If I like it as much as I did last time, when I visited for 10 days, then I will be happy.

    • Rados Malidzan says:

      As far as I know the only salt mine in ex Yugoslavia is in the vicinity of the city of Tuzla, Bosnia, and it is still operating. Good luck with your search.

    • Thank you very much! That’s a very useful information and narrows the search considerably.
      I hope to find some archives or databases where I can also search for the name. I am trying to piece together the story of my grandparents from these documents and then want to travel to all the relevant places. Part of it is an exercise in historical research, part of it might turn into a journalistic project to combine writing about the history with contemporary observations.

  4. You’ll love it. Friendly people. Don’t get offended if you get addressed in German on the street by complete strangers, though.

    • Oh, that wouldn’t offend me at all. I will try to learn some Montenegrinan (or Serbo-Croatian for the older folks), but I find it extremely hard, so I will actually be thankful for anyone speaking German, English or Spanish.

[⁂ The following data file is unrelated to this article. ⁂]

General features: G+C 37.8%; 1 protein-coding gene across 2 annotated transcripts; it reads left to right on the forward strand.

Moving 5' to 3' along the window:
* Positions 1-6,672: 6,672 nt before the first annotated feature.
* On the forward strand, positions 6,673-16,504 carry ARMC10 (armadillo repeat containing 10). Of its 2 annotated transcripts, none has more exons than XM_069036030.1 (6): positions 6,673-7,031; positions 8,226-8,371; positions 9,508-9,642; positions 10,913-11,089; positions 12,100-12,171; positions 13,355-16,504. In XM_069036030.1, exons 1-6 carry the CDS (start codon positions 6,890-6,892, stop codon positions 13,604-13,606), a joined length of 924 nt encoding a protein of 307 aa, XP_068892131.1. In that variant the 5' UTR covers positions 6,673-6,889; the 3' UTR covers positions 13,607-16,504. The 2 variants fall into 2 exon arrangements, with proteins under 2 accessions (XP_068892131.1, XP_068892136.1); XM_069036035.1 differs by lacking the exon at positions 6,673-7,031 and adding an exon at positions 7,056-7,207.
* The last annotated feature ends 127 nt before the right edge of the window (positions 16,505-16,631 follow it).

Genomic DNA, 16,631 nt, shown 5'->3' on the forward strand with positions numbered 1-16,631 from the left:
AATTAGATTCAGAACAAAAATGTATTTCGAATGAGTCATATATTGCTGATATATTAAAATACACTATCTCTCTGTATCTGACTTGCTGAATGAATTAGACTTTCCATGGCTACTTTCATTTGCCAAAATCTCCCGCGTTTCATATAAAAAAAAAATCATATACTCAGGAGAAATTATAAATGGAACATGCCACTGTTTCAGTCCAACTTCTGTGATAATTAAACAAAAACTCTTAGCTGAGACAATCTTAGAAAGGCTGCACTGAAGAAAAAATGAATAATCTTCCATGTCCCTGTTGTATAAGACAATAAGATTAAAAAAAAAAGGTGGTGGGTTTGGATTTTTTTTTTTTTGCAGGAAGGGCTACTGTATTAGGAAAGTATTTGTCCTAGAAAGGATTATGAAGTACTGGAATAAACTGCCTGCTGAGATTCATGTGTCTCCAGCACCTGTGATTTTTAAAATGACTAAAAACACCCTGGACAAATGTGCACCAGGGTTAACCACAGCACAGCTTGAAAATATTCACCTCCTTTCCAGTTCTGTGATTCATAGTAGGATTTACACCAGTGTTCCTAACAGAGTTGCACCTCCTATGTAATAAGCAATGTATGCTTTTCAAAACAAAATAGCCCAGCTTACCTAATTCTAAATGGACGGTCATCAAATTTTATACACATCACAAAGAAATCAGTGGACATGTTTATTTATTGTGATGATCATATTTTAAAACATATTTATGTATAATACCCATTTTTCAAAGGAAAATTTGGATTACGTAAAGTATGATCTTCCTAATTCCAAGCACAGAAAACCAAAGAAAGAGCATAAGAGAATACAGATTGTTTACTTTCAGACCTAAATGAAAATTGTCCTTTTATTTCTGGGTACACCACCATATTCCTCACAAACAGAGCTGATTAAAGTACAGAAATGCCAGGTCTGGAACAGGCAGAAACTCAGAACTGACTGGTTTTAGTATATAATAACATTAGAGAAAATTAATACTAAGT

5. crna8888 says:

    Hi,I am imresed with your story,and happy that we have solution too meet if you want.I live in Budva,neiborhod:)),so we can change much experience here.Greeting!

    • crna8888 says:

      Hi,I am imresed with your story,and happy that we have solution too meet if you want.I live in Budva,neiborhod:)),so we can change much experience here.First I can be usefuul with language,than with contact about your searching.Greeting!:)

    • Thank you very much for your warm welcome!
      On my last visit to Montenegro, I did not even visit Budva, so I definitely want to come to that part of the coast this time!

  6. Dany Sobeida says:

    Muy bonita la ciudad de Kotor y por tus reseñas, también muy ordenada. Suerte en la búsqueda Andreas!

  7. A good choice, Andreas. I adore to visit Budva (near Kotor), and now, I learn the Montenegrin language. Yes, the language is hard, but not harder than Italian one.
    Be prepare, girls are beautiful in Montenegro.

    • Wow, respect for learning the language!